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Need a Visa to Canada?

All the information you require to make a decision on which Visa suits your needs with professional and up-to-date advice and guidance.

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Skilled Worker Visa Canada

Want to work and live in Canada? The Skilled Worker Visa is a permanent residence Visa allowing you to immigrate to Canada. Up to 100,500 skilled worker Visas will be made available between 2007 and 2008.

Free Eligibility Assessment

Temporary Work Visa Canada

Want to work in Canada? The Work Visa is one of the fastest routes for anyone who wishes to enter Canada to work temporarily. Temporary Work Permits can be processed by the Canadian government in as little as 1 day.

Free Eligibility Assessment

Visitor Visa Canada

Want to visit Canada? Visiting Canada is a great way to experience the country. The Canadian Visitor Visa is intended for people who want to visit Canada for a short time. Some visitors may need a Temporary Resident Visa.

Free Eligibility Assessment

Working Holiday Visa to Canada

Want to enjoy a working holiday? A working holiday is an ideal way to explore Canada and earn money. The Working Holiday Visa allows young people from eligible countries to work and explore Canada for a period of up to 12 months.

Free Eligibility Assessment

Business Visa to Canada

Want to start or invest in a Canadian business? The Business Visa can help you make this a reality. The goal of the Business Class Visa is to encourage business people to invest in the Canadian economy and settle permanently.

Free Eligibility Assessment

Spousal/Partner Visa to Canada

Want to join your spouse or partner in Canada? Your qualifying Canadian partner can sponsor you and your dependant children to start a new life in Canada. Both marriages and common-law relationships can qualify for this Visa..

Free Eligibility Assessment

Student Visa to Canada

Want to study in Canada? Affordable tuition rates and the chance to study in English and French make Canada a top choice for foreign students. The Student Visa allows foreign students to study at one of Canada's world-class schools.

Free Eligibility Assessment


The aboriginal peoples of Canada had established tribes in all areas of the country as much as 10,000 years before the time of European settlement in the late. The Aboriginal peoples of Canada are comprised of many different cultures: Inuit, Haidas and Huron people to name a few.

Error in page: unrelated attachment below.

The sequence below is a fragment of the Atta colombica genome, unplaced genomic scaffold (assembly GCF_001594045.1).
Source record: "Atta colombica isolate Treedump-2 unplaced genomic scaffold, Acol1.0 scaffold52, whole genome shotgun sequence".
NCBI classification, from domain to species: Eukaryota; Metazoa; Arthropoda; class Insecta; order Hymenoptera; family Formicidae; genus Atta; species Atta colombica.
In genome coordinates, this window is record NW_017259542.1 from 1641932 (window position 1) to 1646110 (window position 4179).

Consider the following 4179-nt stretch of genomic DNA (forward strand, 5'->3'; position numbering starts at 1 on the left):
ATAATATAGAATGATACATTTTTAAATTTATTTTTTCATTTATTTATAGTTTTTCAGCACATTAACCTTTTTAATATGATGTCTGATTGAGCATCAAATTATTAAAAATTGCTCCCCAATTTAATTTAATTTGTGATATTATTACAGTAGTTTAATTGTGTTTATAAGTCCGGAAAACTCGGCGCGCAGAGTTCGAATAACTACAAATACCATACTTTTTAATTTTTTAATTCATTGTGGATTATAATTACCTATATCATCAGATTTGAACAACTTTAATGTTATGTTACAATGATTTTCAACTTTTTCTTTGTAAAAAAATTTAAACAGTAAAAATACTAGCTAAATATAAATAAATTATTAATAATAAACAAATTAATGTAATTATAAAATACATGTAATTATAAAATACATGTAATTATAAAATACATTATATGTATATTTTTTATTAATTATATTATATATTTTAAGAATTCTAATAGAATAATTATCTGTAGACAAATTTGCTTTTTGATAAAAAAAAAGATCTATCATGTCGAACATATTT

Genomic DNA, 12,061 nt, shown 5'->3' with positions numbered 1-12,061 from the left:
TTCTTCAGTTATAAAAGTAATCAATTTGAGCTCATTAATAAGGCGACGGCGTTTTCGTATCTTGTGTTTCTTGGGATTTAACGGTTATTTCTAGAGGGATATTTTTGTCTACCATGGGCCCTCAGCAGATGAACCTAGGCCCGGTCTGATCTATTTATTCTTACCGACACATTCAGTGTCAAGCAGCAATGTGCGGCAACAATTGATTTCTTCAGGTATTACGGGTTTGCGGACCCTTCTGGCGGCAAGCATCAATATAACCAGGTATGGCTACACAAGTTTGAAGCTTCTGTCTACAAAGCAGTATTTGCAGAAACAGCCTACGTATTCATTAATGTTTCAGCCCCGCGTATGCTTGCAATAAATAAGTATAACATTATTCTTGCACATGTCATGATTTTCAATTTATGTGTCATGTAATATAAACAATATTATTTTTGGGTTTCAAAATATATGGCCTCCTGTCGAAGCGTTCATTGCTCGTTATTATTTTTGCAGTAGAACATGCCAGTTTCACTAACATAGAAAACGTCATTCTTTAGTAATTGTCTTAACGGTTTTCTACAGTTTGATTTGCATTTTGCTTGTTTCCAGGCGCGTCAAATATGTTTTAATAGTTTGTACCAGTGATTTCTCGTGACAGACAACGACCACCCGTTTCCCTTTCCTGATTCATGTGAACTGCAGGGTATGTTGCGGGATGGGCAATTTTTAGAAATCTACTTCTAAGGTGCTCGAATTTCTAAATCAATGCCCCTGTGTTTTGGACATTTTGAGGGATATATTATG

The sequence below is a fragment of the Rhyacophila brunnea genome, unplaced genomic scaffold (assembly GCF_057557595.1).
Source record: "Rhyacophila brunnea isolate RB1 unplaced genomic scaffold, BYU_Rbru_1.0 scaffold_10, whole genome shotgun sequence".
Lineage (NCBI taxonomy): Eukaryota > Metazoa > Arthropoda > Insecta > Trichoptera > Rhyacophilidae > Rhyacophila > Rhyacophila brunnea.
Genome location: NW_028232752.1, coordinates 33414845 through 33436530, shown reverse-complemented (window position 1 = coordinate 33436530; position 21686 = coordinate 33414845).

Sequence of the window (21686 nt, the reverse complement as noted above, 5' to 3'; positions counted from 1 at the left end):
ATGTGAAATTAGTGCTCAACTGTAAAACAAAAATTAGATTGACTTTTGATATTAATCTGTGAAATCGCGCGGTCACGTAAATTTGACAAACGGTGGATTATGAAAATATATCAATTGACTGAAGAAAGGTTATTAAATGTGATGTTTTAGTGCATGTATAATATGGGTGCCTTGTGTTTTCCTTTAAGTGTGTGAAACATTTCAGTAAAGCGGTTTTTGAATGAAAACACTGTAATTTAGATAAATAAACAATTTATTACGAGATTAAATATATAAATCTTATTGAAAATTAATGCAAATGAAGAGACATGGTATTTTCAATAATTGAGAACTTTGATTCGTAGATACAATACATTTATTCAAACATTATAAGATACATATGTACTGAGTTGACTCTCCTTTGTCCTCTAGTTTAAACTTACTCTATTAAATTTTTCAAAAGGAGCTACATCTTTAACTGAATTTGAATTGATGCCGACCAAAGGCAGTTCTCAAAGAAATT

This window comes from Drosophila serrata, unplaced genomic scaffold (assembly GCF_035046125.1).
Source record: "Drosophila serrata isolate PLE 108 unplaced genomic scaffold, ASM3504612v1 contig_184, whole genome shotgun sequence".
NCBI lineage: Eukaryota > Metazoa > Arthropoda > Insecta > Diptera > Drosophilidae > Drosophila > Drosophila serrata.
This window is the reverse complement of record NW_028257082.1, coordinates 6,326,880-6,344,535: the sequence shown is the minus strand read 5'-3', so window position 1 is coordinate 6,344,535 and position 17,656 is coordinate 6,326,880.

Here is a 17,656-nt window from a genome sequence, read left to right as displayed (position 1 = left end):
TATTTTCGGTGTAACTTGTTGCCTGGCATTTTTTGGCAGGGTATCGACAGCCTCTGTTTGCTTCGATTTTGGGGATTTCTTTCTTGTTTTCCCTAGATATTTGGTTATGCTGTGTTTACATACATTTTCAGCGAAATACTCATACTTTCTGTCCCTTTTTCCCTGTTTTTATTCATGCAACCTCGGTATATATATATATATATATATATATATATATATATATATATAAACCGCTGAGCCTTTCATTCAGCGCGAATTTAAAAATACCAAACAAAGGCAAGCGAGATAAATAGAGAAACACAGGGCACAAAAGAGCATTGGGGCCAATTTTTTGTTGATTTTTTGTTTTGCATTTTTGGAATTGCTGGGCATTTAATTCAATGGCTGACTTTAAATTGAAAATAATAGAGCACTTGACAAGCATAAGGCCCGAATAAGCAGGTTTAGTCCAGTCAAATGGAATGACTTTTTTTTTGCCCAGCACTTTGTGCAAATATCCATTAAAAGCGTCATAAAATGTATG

The British came to Canada in 1760, at which time there were already approximately 60,000 French settlers in the country. In 1867 Canada became a self-governing nation, yet it still retains its connections to the British crown. The country has grown economically and politically in step with its neighbor, the United States of America. The Canadian province of Quebec is unique in that it has French-speaking residents and an exclusive culture. The integration of this province remains a political challenge for the Canadian government.

In 1841 the French and British colonies of Canada were united as Lower Canada and Upper Canada in an attempt to eradicate the disparity between the two. Eventually, this political unification resulted in Confederation, which was passed in 1867. Confederation is regarded as the birth of modern Canada (Ontario, Quebec, Nova Scotia, and New Brunswick).

What we now know as Canada is actually an amalgamation of two separate cultures: old French Canada, which traces its roots back to the colonial period, and the much larger, politically dominant English Canada. The cultural and linguistic divide remains strong as ever, challenging Canadians to provide a framework that allows these two distinctive groups to live together comfortably. It is the inclusion of these "two solitudes" in a single state that helps make Canada a uniquely multicultural country.

A second broad problem concerns native peoples who have increasingly questioned their administrative arrangements with the Federal and Provincial Governments. Resurrecting old treaties and analyzing areas not covered by treaty, native lawyers have used the courts, often with much success, to argue their rights. Progress has been made but many problems remain.

In summary, modern Canada always been a highly diverse country. After long and often acrimonious discussions, all the fragmented parts of old British North America do manage to form a coherent nation. Although each culture brings its own deeply rooted regional characteristics, this diversity contributes to Canada's uniquely inclusive national culture.


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